The knee joint is the largest and most complex joint in the body. It has four parts.
The normal knee has four parts: two knuckle-like projections, cartilage and the kneecap (patella).
Disease, injury or infection can affect the way the knee works. However, arthritis is the most common cause of knee joint deterioration. Arthritis is a name used to describe a number of diseases that cause swelling of the joints and friction on the cartilage and bones.
In the problem knee, the worn cartilage no longer serves as a cushion. When cartilage becomes damaged by an injury or by disease, the knee joint cannot move smoothly. As the cartilage wears away from the bones, the bones rub together and become irregular, creating a rough surface.
As the pain worsens, you will try not to use the joint as much. This causes the muscles to weaken and the joint to feel unstable and less able to support your body weight. An X-ray can determine the extent of joint damage. A knee joint replacement is an option to relieve the pain and instability.
Cysts, bone spurs and loss of cartilage can lead to knee problems.
The knee replacement surgery removes damaged bone and cartilage from the knee joint and replaces both the bone and cartilage with an artificial joint (prosthesis).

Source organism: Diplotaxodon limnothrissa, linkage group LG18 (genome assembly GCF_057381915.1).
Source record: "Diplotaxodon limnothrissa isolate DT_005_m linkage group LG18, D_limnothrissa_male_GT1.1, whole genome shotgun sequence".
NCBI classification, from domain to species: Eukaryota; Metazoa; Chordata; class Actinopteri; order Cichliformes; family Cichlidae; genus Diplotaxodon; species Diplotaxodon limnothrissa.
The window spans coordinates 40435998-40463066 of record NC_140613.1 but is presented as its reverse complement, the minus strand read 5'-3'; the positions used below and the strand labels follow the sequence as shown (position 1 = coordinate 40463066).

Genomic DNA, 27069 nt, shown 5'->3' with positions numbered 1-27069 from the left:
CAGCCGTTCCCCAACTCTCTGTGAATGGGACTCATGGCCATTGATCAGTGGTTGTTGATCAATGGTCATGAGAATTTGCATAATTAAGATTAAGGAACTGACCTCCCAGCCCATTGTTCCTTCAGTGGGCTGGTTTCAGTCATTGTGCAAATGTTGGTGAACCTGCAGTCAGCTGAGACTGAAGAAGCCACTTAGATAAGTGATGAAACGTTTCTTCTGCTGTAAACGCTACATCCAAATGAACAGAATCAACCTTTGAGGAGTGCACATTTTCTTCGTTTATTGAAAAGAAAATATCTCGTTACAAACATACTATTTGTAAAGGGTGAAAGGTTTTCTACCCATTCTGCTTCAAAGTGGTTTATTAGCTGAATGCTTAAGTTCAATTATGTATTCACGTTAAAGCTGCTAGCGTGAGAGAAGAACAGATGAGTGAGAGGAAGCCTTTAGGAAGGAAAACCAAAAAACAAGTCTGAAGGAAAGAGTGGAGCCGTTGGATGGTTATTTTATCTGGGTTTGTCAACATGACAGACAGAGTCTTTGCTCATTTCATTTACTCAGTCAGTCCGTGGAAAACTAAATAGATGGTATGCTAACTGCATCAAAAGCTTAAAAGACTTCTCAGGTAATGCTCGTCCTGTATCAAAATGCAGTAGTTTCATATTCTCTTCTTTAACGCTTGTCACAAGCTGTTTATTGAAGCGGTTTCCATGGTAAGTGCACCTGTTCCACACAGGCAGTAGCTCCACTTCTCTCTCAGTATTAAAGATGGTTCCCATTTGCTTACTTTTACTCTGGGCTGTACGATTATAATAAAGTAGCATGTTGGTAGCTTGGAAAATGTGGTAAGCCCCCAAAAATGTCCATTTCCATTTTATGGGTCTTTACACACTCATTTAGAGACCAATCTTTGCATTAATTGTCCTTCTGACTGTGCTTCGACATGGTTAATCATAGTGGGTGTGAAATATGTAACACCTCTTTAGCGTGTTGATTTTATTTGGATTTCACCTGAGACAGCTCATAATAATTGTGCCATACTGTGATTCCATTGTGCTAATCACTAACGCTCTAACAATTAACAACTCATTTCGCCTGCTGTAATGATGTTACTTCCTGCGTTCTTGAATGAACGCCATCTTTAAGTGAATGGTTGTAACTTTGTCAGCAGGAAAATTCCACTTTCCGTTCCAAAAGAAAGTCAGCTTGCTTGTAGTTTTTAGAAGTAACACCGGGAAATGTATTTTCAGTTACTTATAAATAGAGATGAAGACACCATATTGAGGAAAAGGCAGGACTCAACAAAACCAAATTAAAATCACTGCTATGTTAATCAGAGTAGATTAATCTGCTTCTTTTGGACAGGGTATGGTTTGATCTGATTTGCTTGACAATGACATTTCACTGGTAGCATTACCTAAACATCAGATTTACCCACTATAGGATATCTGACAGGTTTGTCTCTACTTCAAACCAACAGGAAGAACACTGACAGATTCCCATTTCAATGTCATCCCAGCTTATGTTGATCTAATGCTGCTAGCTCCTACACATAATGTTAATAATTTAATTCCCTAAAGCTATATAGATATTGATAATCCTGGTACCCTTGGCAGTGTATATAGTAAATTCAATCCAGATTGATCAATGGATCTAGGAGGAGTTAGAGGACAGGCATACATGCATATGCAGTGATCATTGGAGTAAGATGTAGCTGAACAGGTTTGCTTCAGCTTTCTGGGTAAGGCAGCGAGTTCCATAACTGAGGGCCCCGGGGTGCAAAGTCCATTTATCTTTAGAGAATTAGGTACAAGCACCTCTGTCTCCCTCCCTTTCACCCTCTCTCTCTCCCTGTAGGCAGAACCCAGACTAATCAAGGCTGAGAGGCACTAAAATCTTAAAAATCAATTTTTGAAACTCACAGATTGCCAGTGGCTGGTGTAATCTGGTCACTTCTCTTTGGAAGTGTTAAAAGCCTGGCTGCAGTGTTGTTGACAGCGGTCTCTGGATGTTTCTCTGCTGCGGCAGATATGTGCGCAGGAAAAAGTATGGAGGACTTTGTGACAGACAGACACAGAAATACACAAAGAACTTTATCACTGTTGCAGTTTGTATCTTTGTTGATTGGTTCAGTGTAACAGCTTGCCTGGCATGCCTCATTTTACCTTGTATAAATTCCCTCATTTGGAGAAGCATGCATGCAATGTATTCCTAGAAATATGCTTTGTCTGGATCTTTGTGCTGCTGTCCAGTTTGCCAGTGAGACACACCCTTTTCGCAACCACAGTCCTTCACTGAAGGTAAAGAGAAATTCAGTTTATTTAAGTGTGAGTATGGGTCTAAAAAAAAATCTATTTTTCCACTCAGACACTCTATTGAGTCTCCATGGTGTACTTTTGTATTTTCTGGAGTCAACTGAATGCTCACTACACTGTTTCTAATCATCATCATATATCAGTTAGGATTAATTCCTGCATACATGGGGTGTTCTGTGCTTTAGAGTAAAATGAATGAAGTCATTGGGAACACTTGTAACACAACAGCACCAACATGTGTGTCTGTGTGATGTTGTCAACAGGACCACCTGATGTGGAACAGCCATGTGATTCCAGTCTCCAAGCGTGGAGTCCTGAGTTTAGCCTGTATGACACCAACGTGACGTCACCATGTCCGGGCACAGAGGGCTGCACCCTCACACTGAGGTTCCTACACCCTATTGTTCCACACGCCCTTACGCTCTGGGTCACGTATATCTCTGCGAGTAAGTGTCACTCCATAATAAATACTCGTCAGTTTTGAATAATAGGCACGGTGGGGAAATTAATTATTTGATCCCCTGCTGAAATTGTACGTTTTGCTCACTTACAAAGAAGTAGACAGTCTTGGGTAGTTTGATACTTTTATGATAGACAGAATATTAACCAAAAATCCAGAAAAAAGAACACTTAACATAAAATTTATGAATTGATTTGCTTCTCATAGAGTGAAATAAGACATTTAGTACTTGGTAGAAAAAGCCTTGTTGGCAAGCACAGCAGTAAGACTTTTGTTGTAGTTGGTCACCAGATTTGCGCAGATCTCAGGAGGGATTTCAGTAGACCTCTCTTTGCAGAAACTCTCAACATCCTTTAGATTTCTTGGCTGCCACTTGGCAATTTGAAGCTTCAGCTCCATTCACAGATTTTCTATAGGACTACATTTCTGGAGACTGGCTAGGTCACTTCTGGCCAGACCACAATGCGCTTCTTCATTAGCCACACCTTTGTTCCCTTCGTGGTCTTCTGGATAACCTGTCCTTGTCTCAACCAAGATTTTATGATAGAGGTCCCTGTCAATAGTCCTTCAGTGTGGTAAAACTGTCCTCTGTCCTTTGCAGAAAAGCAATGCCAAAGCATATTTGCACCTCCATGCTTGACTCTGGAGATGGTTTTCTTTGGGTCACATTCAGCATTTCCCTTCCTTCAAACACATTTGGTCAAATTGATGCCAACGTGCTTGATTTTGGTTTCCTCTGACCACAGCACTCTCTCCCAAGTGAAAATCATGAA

The artificial knee provides a smooth surface for your bones to touch and move together.
The upper part of the artificial knee is metal (titanium, tantalum or cobalt) and fits into your thigh bone. The lower part is metal and plastic (wear-resistant polyethylene) and fits into your shin bone. If the underside of your knee cap is damaged, a round plastic piece will be cemented onto it.
The three parts touch and glide against each other just a normal knee joint does, allowing your knee to bend.
There are different approaches for knee replacement surgery, which change as the technology changes. Your surgeon will determine which approach will work best for you, based on your:
An X-ray shows the artificial joint (prosthesis) after a knee replacement.
Partial (unicompartmental) knee replacement surgery is done when only part of the knee is damaged. During this surgery the damaged articular cartilage is removed only from the damaged section of the knee, saving the ligaments and healthy bone within the knee.
The surgeon replaces the damaged section with a smooth metal and plastic surface that lets your knee move without pain. The partial replacement saves the ligaments within the knee so it moves like a normal knee.
An X-ray shows the artificial joint (prosthesis) after a partial knee replacement.
Allina Health's Patient Education Department, Total Knee Replacement, fourth edition, ortho-ah-90140
Allina Health's Patient Education Department experts
allinahealth.org/kneereplacementvideo to watch a video with more information about your knee.